Craft traditions are usually hereditary passed down from one generation to the next. It is also usual for successive generations on becoming affluent to move away from the craft into more educated lucrative professions. Exploding both these usuals and going against the grain is Subhash Arora, Master Craftsman of Dhokra craft.  A non-tribal, actually a Punjabi Arora from Delhi from a family involved in educational pursuits, who was so fascinated with Dhokra that he has made it his mission, his love and career. This love for dhokra which began in the late 70s still continues today with the same passion, a journey covering nearly 35 years.  With a dreamy look in his eyes, Arora adds, “I want to do it all my life.”  So you wonder how did it all start? With a smile he says, “I was not good at studies, so I didn’t have much choice except to take up graduation by correspondence. I was studying clay modeling at Bal Bhawan Delhi during the holidays. I knew I wanted to do something creative. There were many options - drama, writing art…” During the training he happened to visit the Crafts Museum, Delhi. It was here that the proverbial inspiration struck, there were tribal craftsman from Chattisgarh - Bastar to be precise who had come to demonstrate Dhokra craft. Subhash Arora saw it being made and literally was hooked for life. Even as he describes it to me, the passion, the madness for the craft shines in his eyes. He adds, “I worked with them casting, modeling the wax without a care about the weather, it was the craft and myself.” When they left after their workshop for one month ended, he was at a loss. In a fit of youthful madness he decided to pack his bags and head to Bastar as he says, “I was not interested in studies.” His parents dissuaded him saying he was mad going off to a village in the jungles far away from civilization with no access to landline phones.

He vividly recalls reaching village Konda in Bastar in the evening by bus and being welcomed by fire flies everywhere. Arora adds, “I had never seen a fire flies or a jungle let alone live in one. One look at the craft and he forgot the heat, absence of electricity, the bad civic conditions and the huts. As he says, “kaam karte hue mazaa ata tha - (I used to enjoy doing the work)”. Soon he persuaded his parents to buy him a small place within the village where he could stay and learn the craft. He learnt the craft and along with it the local language - Halbi. He says as a matter of fact, “if you live in Spain for 10 years won’t you learn to speak Spanish?” adding with pride, “the whole of Bastar knows me because I am the only non-tribal who learnt the craft living with them, speaking their language and understanding their culture.” He stayed with them for four years understanding every aspect of their life and of course the craft. It was not easy and it took much persuasion to be taught their skills.

Dhokra craft uses the traditional lost wax method to fashion objects from brass. The casting is done by both the hollow method and solid method. One distinguishing feature is that when casting bigger objects or three dimensional ones, the craftsman wind thin strips of wax around the clay model. They further adorn it with little drops, small motifs and more. The object when finished in metal gives a ribbed appearance which is the hallmark of dhokra. Subhash Arora shows me wax strips. Describing the making of a small bull, he plucks out a small bit of wax and moulds it in front of me. He then demonstrates the making of a tile made of Dhokra, he starts fashioning the leaves and becomes so lost in making it that for a moment he forgets I am watching and listening to him.

I prod him to go back to his days of learning the craft. He recalls, “I came back satisfied with some objects that had been made. Then I reached dead end. No one wanted to buy the pieces I had made. I had made what the tribals made.” After much running around he gave up. He then absorbed what was selling in the market and with a vague idea made a second trip after a few years to Bastar. This time he stayed and made designs of his own. When he showed them to shops in Sundar Nagar, Delhi and exporters, they went crazy about it. Looking back he says, “I was neither a designer nor an art student. So designing was alien to me. I could not extend the use of this technique to more saleable form then.” Further understanding of the design quotient occurred when he was called to repair some antique figurines by Rajeev Sethi, well known craft proponent and revivalist. He was shown a box full of old pieces of dhokra art from Kond village in Orissa. Arora says, “it was something I had never seen. The work from this village is far more beautiful than that of Bastar. But seeing it I knew how to create modern more acceptable forms for the market.” So out came a trail of horses, classic bulls, human figures, gods and goddesses, odd or free flowing forms of animals, birds. He went back lived with the tribals training them to make products which would work in the market.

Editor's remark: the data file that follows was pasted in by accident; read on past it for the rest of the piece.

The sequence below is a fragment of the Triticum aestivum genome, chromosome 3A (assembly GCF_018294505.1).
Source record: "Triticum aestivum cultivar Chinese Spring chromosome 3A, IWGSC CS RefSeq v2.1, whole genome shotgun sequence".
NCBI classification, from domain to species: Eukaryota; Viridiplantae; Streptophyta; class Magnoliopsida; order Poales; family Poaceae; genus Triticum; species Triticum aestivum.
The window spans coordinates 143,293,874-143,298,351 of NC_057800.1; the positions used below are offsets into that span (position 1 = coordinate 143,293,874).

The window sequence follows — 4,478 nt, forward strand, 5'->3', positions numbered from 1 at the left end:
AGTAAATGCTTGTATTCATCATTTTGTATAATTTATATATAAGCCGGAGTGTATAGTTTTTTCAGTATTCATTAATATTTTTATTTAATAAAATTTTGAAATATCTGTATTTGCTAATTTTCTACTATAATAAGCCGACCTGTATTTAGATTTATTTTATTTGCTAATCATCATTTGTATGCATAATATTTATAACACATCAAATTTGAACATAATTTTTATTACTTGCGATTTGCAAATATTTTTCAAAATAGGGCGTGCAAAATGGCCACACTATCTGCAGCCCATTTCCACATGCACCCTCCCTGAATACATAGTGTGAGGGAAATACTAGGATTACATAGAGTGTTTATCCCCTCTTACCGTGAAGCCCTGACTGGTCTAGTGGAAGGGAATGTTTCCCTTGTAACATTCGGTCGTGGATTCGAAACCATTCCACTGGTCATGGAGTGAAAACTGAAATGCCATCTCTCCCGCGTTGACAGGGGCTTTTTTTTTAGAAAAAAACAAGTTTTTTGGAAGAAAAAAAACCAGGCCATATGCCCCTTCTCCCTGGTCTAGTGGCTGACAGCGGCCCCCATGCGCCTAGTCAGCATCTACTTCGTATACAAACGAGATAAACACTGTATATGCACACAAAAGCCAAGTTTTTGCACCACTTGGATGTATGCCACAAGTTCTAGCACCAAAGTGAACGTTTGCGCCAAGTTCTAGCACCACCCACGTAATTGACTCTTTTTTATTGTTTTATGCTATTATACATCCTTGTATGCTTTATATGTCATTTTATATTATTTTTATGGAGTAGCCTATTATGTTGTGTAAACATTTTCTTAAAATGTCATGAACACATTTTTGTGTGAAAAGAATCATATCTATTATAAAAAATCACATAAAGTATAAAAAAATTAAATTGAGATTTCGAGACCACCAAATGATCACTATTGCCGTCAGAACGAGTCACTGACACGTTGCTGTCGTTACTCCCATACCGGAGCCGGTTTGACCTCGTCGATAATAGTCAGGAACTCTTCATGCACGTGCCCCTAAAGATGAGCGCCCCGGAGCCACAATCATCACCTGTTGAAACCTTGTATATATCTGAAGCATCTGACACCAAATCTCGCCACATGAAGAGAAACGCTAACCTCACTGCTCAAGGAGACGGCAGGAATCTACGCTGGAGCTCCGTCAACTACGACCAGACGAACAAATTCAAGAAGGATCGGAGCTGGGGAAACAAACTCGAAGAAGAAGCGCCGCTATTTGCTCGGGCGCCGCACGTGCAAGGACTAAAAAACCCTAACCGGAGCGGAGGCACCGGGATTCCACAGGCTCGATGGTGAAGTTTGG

He adds ruefully, “I was young and could withstand the harsh conditions. I used to live with them for 4 - 5 months in a year. Now I can’t. So I have brought a few villagers from there and have settled them in a village near my home in Faridabad.” His worked was recognized and he was awarded the Master Craftsman Award in 1993 for a beautiful piece depicting a tribalish rider on a bull. Another stunning work has been for the INA Metro Gallery, where a wooden frame adorned with metal dhokra pieces was made for the CWG 2010. Another fabulous piece which is a part of the Akshara Exhibition put together by Dastkari Haat Samiti. It shows a lady working on a computer, saluting learning. Every detail from the key board to the expression on the face is captured to perfection.

Given the high cost of metal, huge pieces or one of a kind are made to order. The focus now is on making utility pieces like wall hangings, key hanging boxes, trays which contrast fallen leaves with dhokra panels. He adds, “Dhokra is an eco-friendly craft since it reuses scrap metal pieces. I teamed it with leaves which have fallen on the ground. Then with left over leather and grass bits.” Looking at the piece, again the dreamy look overcomes him, and he starts thinking of other ways to extend the craft to more utility driven products. I leave him at that.